But I think the committee should make clear that that provision does not say anything about what sources of constitutional authority Congress is relying on to enact the land use provisions. Those provisions are primarily intended as acts to enforce the Fourteenth Amendment, but in many of their applications, they will also be cases affecting commerce, and Congress can rely on the Commerce Clause certainly in construction cases and probably in lots of other cases. And there may even be occasional cases where there

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is some sort of Federal aid and there is a Spending Clause application.

Mr. SCOTT. Let me ask it another way. Line 18, which is in section 2, are you really aiming at just such sections 2 (B), (C), (D) and (E), and not section 2(A)?

Mr. LAYCOCK. My copy of the bill doesn't have numbered lines. I had to get it off the Internet.

Mr. SCOTT. Section 2 says, general rule, and 2(A)(1) says, Federal assistance.

Mr. CANADY. If I could just interject here. I think that there would be a conflict because the standard set forth in section 2 is a different standard than that set forth in section 4, the section on land use that we are focusing on; section 3(B). Mr. LAYCOCK. I think we have to think

Mr. CANADY. It is a more particularized standard that relates to land use than the general standard articulated in the earlier section.

Mr. LAYCOCK. That is right. We clearly don't want the compelling interest test to apply. This language has been tinkered with since the last time I saw it, and we may have to think through it very carefully and make sure we have got it right. And, Mr. Scott, it may only be some subsections that do not apply.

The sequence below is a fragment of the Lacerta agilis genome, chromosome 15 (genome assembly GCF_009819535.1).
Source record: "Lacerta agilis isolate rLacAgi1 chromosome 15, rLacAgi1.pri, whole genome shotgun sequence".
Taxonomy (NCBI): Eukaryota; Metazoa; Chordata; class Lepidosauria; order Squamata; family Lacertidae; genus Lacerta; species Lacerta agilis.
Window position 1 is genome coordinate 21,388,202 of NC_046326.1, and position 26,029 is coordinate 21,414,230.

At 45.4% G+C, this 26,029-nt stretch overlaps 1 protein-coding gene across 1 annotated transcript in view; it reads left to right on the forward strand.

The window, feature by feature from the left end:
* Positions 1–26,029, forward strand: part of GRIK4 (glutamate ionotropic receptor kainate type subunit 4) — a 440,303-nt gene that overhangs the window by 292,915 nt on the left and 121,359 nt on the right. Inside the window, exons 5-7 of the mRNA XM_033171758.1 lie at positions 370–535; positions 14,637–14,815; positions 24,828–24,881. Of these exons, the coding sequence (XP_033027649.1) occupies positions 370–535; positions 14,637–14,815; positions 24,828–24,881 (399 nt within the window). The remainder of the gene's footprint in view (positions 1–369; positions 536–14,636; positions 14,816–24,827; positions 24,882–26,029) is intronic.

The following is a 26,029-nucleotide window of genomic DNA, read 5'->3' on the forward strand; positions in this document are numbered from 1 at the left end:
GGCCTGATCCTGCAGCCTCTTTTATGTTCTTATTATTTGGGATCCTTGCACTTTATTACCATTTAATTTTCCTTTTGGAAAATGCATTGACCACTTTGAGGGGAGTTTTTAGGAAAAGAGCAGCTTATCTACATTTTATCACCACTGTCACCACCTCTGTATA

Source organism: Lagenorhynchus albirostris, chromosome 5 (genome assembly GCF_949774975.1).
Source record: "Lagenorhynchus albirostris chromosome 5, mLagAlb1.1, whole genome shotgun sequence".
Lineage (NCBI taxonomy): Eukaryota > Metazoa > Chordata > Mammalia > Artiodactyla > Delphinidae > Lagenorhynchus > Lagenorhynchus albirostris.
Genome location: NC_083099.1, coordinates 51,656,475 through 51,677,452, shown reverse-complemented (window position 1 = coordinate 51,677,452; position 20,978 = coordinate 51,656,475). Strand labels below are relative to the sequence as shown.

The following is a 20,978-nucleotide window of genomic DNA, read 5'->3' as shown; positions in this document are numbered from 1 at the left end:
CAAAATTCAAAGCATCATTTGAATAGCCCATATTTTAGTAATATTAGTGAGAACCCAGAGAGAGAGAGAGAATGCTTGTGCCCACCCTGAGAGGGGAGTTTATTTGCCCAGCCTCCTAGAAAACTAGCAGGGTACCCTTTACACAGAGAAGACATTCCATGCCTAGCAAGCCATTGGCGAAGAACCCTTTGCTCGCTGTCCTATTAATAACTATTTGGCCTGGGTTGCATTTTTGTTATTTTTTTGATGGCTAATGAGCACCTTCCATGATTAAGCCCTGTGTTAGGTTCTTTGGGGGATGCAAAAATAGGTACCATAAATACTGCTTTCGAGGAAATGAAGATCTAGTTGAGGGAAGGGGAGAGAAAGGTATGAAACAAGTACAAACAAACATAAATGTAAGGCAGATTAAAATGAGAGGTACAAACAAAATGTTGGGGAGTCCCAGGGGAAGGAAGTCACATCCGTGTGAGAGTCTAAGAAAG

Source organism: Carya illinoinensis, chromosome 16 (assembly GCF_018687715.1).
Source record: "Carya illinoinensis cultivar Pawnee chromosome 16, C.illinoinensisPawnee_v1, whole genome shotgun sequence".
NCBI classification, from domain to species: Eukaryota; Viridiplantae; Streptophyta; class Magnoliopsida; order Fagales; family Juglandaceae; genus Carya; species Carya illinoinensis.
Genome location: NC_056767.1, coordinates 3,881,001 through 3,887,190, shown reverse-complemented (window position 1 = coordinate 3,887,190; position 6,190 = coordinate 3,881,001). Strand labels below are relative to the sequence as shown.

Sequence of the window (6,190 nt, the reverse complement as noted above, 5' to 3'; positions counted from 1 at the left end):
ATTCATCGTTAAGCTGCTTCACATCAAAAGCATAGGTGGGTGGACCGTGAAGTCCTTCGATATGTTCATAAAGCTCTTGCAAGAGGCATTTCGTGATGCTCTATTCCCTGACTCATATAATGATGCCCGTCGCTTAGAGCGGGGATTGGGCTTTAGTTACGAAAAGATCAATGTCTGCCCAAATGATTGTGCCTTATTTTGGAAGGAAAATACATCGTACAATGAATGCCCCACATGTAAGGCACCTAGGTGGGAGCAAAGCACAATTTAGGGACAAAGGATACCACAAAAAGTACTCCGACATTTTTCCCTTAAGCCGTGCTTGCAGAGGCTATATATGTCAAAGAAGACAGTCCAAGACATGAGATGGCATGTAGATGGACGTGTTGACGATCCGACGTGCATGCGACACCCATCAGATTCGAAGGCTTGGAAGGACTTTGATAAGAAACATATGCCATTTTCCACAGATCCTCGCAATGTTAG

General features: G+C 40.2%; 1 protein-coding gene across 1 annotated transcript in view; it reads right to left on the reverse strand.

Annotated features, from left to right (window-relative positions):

Mr. SCOTT. Is it your intention that the relevance of the Commerce Clause and Federal assistance would apply to section 3?

Mr. LAYCOCK. Yes. That was clearly the intention of the coalition when they began talking to the Members about the bill.

Mr. SCOTT. Thank you, Mr. Chairman.

Mr. CANADY. Again, I want to thank you for participating in our hearing today. Your testimony is very valuable to the considerations of the subcommittee. The subcommittee stands adjourned.

[Whereupon, at 1:10 p.m., the subcommittee was adjourned.]

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RELIGIOUS LIBERTY PROTECTION ACT OF

1998

TUESDAY, JULY 14, 1998

HOUSE OF REPRESENTATIVES,
SUBCOMMITTEE ON THE CONSTITUTION
COMMITTEE ON THE JUDICIARY,

Washington, DC. The subcommittee met, pursuant to call, at 9:30 a.m., in Room 2237, Rayburn House Office Building, Hon. Charles Canady (chairman of the subcommittee) presiding.

Present: Representatives Charles Canady, Robert C. Scott and Jerrold Nadler.

Also Present: Representative Henry J. Hyde.